Franco German war

The French-German war opposed the Second French Empire and the German kingdoms, united behind the kingdom of Prussia. The conflict marked the culminating point of tension between the two powers, resulting from the Prussian will to dominate all of Germany, that was originally a federation of quasi - independent states. The defeat entailed the fall of the French empire.
Badly prepared, low in number and badly commanded, the French were beaten in several battles. On the 2nd September, at the battle of Sedan, the French emperor Napoléon III surrendered with 100 003 soldiers, 419 cannons and 6000 horses. It entailed two days later the revolution without violence in Paris and the creation of a national defence government. The armistice was signed on January 28, 1871.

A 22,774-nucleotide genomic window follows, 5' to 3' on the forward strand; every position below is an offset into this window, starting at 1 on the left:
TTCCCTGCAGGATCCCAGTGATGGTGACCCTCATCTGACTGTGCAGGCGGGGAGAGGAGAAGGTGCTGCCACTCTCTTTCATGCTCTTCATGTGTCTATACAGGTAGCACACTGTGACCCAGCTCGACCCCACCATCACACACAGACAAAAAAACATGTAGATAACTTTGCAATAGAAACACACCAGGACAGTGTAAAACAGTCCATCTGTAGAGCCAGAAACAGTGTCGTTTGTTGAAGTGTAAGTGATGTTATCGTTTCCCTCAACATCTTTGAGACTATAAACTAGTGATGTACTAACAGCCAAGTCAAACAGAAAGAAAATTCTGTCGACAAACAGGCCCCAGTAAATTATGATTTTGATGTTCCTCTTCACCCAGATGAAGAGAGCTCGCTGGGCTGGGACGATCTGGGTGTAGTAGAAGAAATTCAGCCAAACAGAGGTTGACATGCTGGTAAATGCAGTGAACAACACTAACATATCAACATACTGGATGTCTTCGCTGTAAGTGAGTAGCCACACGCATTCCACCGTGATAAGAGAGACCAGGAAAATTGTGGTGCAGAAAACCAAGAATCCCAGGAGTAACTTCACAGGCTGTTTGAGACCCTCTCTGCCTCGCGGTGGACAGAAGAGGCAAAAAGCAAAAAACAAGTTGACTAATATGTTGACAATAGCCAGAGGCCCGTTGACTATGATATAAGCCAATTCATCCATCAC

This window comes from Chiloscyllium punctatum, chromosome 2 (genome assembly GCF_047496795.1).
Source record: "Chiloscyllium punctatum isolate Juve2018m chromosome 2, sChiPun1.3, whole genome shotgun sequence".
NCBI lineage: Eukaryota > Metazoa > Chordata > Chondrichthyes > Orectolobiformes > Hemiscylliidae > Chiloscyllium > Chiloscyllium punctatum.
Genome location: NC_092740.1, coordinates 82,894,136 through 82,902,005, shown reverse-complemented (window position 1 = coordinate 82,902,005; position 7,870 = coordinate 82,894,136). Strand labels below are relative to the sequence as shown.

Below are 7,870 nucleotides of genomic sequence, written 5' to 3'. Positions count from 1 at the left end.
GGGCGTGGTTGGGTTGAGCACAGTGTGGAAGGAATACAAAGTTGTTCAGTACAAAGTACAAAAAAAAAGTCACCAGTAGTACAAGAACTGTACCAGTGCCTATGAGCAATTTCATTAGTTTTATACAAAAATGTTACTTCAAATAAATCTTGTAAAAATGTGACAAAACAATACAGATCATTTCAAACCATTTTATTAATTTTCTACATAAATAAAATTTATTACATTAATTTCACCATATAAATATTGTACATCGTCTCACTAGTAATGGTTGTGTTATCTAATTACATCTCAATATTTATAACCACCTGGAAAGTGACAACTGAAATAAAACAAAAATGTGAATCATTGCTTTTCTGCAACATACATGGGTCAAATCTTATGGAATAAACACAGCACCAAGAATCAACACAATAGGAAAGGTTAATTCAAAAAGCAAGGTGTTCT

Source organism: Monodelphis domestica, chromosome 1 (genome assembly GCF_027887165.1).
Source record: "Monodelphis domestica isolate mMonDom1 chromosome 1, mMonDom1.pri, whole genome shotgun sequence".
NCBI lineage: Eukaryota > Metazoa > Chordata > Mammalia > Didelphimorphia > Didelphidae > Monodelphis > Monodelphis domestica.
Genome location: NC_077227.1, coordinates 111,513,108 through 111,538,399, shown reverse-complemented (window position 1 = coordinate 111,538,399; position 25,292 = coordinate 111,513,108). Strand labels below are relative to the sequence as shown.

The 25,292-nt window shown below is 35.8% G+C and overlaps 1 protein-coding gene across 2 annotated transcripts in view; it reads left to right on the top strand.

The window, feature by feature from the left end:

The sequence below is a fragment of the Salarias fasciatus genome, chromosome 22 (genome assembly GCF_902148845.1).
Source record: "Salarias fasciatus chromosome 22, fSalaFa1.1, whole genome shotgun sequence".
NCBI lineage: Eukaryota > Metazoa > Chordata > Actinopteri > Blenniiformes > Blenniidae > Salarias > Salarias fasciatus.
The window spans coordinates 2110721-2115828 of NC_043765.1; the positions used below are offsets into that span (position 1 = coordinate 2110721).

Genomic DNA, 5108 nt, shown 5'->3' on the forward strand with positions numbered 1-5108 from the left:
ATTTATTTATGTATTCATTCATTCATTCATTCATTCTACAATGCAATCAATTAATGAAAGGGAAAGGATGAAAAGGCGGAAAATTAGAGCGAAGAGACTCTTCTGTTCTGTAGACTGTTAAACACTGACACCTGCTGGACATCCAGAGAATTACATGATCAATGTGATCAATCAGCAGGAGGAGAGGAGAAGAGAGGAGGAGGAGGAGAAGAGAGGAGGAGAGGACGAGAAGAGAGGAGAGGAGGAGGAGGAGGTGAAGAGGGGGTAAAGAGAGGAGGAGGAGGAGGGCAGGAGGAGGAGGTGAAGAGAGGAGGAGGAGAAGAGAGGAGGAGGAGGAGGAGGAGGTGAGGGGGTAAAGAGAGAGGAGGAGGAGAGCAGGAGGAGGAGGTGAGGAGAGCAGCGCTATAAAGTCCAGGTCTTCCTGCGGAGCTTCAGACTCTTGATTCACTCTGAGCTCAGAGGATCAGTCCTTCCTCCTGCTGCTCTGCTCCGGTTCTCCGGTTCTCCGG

The workers of Paris refused to accept the defeat, criticizing the conservative government of not knowing how to organize an efficient national defence, and took control it of the capital on March 18, putting in place an insurrectionary government, the Paris Commune.
A peace treaty considered to be humiliating by France was signed at Versailles on February 26.
The consequences of the war were the birth of the 2nd German Reich and the third French Republic. The war united all the German empire under the Prussian crown and France became a republic.
The immediate consequence of the war was the advent of the Bismarck Germany that was going to dominate the continental Europe during close to thirty years. France became isolated diplomatically, enlivening more than ever a nationalism, the feeling of revenge that that intensified until 1914, and reached its ultimate and dramatic consequences of the First world War.